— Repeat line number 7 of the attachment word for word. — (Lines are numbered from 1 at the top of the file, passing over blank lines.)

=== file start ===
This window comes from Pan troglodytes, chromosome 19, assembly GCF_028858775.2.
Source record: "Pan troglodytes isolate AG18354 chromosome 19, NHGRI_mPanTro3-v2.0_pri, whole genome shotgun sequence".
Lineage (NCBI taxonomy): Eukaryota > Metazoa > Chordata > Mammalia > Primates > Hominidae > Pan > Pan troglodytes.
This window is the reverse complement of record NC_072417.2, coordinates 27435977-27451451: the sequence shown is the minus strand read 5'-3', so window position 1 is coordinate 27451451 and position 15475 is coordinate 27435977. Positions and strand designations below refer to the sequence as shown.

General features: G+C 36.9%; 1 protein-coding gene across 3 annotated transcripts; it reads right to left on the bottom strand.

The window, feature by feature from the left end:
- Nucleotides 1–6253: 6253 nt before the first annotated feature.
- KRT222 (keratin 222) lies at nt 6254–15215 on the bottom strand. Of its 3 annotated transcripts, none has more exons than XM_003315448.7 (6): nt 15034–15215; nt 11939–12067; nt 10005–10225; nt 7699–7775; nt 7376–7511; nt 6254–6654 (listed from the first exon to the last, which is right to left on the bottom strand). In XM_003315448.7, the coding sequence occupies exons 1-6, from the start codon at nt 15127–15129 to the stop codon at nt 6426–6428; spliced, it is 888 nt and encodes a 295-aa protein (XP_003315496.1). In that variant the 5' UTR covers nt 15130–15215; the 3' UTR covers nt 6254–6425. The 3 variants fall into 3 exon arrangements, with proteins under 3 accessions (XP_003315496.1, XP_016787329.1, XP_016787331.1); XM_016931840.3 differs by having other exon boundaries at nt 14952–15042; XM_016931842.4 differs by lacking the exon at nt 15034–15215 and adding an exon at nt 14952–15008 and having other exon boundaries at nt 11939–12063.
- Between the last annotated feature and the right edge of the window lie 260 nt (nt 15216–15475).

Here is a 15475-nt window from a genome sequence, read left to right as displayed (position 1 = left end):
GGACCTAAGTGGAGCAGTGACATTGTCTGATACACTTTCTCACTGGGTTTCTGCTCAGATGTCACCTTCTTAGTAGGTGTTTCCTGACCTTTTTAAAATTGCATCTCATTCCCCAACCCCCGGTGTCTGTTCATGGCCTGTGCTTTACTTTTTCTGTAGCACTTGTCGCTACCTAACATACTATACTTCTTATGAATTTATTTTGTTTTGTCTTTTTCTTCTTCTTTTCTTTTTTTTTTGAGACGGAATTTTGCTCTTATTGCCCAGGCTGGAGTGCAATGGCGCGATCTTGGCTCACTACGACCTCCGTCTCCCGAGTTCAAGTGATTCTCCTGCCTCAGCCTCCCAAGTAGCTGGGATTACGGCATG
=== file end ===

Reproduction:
- Nucleotides 1–6253: 6253 nt before the first annotated feature.